Can I trust this boy who writes in the earth?
Someplace deep within me—Is it my heart? Or perhaps my soul, the mythical part of humans that the angels cared about?—tells me that I can. (175)
On the ride to City Hall, I keep my head down. There are too many places I can't look: at the seats where Ky used to sit; at the floor of the air-train car where he set his feet and kept his balance, always making it seem easy, natural. (334) She can't look at the floor because HE SET HIS FEET THERE ONCE?! OH MY GOD, KILL MY NOW.
That pretty much sums up my feelings of the whole series. I had such high hopes for this trilogy. I am a total sucker for dystopian stories, which is great for me because they're all the rage right now. First and foremost, it is essentially The Giver. (Which I re-read recently, and was not as impressed with it as I was when I first read it in 5th grade.) There's even a hilarious Goodreads review based on the fact that it's almost a carbon copy of The Giver.
Cassia lives in the Society, which makes all of her decisions for her. They tell her what to watch, what to read. The Society is limited to "100" of each of the cultural items we consider commonplace: 100 Paintings, 100 Poems, 100 Songs. Anything outside of that doesn't exist; all the remainders were disposed of years ago. The elderly are lovingly euthanized at age 80. Cassia is pleased when Xander, her best friend, is shown as her Match at her Matching ceremony. She'd never dared dream, because usually Matches are from different geographical areas. But then, when she goes to look at the disc that contains the information for her to begin getting to know her Match better, for just a split second, the face of another boy comes up. Another boy that Cassia knows. And it's all downhill from there.
Beyond that, I liked all of the details, all of the specifics, the things that were actually different from The Giver. And then Cassia, the protagonist, turns into this whiny girl OBSESSED with this boy that she doesn't know at all, basically BECAUSE she doesn't know him! I wanted to punch myself in the face all the way through. Cassia turns into Bella from Twilight in one of the most irritating ways, basically deciding that there's no reason to exist without this boy she wouldn't have taken a second look at the day before had it not been for a "glitch" when she goes to look at her Match's information. (See quote above.) Here's another gem: "Somehow I've run out of fear; I feel lethargic instead, which is almost worse. Why care about a flat planet populated by flat people? Who cares about a place where there is no Ky?" (329)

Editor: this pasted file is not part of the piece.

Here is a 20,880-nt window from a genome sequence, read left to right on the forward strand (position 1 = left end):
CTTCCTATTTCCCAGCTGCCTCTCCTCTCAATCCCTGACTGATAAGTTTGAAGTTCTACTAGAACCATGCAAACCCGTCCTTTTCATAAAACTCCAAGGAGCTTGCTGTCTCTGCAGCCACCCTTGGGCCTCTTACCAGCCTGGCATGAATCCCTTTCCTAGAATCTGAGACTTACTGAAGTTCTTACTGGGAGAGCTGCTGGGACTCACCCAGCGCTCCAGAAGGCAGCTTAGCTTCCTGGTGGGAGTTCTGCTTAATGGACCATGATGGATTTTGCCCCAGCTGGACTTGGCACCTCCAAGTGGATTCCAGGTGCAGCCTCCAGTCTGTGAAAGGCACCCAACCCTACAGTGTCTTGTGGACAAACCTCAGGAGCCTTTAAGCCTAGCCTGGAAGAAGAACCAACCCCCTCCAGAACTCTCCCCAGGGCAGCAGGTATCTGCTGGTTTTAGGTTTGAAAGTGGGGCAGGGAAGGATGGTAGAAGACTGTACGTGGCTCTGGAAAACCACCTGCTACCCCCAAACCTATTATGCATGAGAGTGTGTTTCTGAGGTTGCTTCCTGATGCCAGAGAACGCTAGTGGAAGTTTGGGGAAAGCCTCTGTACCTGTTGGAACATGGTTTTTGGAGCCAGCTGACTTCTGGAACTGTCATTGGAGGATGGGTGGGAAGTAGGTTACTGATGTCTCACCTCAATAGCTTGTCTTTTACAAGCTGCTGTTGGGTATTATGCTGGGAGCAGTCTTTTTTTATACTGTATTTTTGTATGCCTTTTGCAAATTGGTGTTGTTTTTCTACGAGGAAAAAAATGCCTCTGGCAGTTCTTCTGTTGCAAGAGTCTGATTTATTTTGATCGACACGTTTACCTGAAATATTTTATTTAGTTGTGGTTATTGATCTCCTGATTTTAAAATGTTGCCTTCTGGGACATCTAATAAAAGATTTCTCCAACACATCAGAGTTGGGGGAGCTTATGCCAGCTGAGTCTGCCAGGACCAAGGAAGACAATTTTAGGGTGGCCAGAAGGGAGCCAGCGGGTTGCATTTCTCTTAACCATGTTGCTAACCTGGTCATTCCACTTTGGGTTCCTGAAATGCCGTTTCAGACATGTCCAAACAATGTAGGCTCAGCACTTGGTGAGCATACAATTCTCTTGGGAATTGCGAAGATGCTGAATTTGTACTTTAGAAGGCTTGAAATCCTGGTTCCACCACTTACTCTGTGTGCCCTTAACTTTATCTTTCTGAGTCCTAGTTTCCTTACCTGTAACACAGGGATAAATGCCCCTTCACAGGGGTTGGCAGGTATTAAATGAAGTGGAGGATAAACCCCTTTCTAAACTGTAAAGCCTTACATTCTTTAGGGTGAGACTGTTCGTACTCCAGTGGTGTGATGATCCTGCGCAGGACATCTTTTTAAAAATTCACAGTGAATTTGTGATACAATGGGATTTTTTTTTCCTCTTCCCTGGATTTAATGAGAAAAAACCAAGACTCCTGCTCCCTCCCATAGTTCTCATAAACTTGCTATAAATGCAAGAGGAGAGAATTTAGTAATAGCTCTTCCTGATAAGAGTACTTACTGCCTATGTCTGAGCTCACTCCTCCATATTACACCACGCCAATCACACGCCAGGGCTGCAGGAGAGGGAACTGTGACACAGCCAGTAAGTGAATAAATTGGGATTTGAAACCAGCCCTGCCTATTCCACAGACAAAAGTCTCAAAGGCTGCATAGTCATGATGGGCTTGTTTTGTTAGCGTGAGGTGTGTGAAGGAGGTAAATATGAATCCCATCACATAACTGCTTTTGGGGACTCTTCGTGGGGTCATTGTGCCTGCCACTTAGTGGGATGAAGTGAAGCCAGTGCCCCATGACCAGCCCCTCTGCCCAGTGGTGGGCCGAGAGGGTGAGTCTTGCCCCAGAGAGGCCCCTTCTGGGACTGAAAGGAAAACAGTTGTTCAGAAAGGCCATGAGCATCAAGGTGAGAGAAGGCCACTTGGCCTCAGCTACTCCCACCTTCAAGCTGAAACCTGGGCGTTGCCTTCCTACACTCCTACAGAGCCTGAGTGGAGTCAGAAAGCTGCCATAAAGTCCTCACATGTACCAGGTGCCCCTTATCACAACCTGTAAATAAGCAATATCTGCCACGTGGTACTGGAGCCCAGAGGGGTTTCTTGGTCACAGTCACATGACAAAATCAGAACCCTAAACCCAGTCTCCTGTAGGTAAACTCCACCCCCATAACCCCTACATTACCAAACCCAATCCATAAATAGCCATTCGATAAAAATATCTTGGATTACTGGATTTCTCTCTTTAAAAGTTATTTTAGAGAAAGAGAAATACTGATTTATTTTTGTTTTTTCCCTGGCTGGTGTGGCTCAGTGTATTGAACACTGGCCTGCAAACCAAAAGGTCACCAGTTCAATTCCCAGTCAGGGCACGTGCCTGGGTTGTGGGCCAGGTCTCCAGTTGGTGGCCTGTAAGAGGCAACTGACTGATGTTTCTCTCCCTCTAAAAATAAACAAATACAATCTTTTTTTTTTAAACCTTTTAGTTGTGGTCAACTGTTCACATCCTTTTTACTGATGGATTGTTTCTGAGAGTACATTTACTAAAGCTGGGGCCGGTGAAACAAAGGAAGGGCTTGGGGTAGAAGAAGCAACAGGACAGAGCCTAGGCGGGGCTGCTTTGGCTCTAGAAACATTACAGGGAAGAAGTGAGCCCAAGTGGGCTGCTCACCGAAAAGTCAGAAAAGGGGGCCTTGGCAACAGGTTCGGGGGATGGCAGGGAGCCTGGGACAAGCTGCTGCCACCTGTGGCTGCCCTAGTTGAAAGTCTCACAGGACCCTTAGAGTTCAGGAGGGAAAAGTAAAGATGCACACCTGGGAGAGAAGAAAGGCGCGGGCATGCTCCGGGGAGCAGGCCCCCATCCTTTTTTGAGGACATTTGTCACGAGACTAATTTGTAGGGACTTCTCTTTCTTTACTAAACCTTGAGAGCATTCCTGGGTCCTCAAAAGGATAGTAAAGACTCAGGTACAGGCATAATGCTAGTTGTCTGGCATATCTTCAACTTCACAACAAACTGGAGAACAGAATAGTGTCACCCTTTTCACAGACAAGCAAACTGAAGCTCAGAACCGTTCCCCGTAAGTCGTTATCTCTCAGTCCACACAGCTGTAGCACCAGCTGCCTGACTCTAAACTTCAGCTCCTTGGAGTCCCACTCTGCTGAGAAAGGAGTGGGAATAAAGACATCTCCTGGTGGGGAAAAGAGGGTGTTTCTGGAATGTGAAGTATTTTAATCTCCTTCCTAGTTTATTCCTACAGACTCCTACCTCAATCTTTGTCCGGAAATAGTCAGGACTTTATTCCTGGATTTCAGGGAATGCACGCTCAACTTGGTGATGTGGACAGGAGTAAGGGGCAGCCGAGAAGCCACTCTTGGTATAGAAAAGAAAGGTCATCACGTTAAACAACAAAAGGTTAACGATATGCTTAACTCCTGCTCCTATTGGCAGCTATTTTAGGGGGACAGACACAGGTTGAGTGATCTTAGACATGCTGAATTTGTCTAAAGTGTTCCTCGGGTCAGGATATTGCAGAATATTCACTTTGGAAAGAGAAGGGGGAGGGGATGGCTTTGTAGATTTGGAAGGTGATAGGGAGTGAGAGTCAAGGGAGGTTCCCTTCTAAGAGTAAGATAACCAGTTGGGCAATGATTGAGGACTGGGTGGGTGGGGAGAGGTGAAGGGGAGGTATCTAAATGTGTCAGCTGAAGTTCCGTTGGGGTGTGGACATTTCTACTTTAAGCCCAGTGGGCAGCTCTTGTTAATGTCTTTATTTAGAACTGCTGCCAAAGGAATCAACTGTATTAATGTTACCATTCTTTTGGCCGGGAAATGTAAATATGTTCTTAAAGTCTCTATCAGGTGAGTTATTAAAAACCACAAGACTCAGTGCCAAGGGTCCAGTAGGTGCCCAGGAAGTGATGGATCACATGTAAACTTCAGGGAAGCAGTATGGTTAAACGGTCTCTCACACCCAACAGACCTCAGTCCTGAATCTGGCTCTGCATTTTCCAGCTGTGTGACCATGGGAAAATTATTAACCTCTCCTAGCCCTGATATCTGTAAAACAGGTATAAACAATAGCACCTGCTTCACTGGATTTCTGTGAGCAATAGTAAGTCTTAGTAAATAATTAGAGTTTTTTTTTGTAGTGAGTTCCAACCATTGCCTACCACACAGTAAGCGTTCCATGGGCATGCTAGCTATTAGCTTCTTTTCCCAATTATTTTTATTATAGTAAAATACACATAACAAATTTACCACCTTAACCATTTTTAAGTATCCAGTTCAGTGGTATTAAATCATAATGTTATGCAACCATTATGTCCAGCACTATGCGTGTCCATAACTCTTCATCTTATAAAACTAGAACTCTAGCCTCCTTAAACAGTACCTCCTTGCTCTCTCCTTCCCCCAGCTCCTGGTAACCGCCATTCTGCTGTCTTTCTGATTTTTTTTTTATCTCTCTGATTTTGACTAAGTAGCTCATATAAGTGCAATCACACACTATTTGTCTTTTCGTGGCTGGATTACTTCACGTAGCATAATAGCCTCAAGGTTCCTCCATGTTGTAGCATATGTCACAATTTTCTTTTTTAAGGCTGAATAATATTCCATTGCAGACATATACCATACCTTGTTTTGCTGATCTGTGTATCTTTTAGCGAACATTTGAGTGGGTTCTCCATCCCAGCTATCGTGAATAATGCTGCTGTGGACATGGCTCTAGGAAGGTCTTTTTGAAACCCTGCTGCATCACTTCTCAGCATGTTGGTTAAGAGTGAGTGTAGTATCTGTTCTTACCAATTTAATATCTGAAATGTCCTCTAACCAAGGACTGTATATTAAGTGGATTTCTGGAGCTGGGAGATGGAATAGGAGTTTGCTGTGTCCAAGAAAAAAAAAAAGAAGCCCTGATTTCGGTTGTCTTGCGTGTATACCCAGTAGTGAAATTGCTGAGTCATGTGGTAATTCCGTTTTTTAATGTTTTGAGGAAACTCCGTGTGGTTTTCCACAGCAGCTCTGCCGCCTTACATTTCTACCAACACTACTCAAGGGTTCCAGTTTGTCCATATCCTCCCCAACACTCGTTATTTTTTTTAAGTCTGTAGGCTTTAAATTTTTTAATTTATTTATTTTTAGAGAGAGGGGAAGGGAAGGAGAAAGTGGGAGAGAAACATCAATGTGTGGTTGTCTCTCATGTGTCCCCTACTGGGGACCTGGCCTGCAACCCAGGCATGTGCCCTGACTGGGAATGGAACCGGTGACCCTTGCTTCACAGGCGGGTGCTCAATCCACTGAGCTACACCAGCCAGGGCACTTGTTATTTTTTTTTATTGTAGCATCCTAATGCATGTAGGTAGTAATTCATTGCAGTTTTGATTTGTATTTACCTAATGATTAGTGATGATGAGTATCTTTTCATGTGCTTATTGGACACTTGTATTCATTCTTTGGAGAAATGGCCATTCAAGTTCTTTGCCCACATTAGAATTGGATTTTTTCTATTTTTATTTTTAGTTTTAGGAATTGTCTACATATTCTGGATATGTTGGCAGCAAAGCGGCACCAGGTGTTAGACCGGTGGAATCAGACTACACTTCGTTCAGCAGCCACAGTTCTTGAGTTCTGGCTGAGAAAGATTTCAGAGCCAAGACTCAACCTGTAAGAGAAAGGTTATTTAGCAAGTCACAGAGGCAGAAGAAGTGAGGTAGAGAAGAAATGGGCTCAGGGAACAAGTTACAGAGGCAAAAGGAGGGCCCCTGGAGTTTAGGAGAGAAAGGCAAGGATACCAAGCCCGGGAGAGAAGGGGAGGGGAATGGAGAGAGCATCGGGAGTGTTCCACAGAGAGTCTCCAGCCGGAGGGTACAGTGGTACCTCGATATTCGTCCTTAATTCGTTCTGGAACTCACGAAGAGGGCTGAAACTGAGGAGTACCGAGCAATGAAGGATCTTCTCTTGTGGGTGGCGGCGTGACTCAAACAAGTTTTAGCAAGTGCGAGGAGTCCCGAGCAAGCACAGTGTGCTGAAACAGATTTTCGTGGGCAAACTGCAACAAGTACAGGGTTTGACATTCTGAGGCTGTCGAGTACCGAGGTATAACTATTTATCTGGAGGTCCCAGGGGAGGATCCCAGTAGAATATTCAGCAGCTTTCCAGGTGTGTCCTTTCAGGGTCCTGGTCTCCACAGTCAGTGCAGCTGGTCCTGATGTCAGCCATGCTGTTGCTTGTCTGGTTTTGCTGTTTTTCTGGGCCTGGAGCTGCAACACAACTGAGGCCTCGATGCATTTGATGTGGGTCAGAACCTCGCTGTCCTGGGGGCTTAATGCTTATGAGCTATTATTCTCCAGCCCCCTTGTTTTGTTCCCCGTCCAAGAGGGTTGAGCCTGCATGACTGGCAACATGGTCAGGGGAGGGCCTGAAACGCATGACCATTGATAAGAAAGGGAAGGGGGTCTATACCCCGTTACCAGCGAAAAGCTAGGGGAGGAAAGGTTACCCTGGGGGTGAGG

To be sure, there's something to be said for teen angst, and the general feeling that you'd rather die than be separated from the person you love. I mean, it's the basis for some of literature's most famous teen lovers, like Romeo and Juliet. But come on. I can't take them either. I think honestly there's a danger that comes with that "you are my everything" mentality.
It seems very clear that Condie was attempting to create a character like Katniss or Tris (even though Divergent was published after this one; it's obvious that's the entity she's aiming for) but she just misses the mark. Cassia is much too angsty. Too much Bella, not enough Katniss. I almost rage-quit the book at least three times, but managed to power through due to my completionist nature. But it was a close one.
I also really didn't appreciate the all-encompassing nature of Cassia's love for Ky because it made her treat Xander like a lacky. There's even a point where Xander tells her that he knew a particular secret about Ky, and Cassia takes from this that Ky was vulnerable once and isn't that sad, not that Xander is a great guy who has kept a secret for someone else for years and years at possible danger to himself. Xander even says to her, "I came up on the screen, too, Cassia, but he was the one you chose to see." To which Cassia is like, "I'm sorry, I can't hear your rationality over the sound of my obsession."
The second book, Crossed, is told in alternating chapters from Cassia's point of view and Ky's point of view. Essentially nothing happens in this book, other than crazed preoccupation masquerading as love. We do learn two plot-driving points in the span of 450 pages, so that's something I guess.
The final book is told in alternating points of view again, but throwing Xander into the mix. The rebellion has finally begun, the Society is falling, but it's because the rebellion has basically poisoned everyone. Yay revolution! I really only read this one to appease the completionist inside of me. Spoiler alert: everyone ends up happily ever after, with Ky and Cassia being together, and Xander (Cassia's original Match) hooking up with the old girlfriend of the kid who died with Ky in the second book. Isn't that neat?!
I would suggest staying far away from these books if you want to keep your sanity. I'm barely clinging to mine. (See all caps yelling above if you don't believe me.)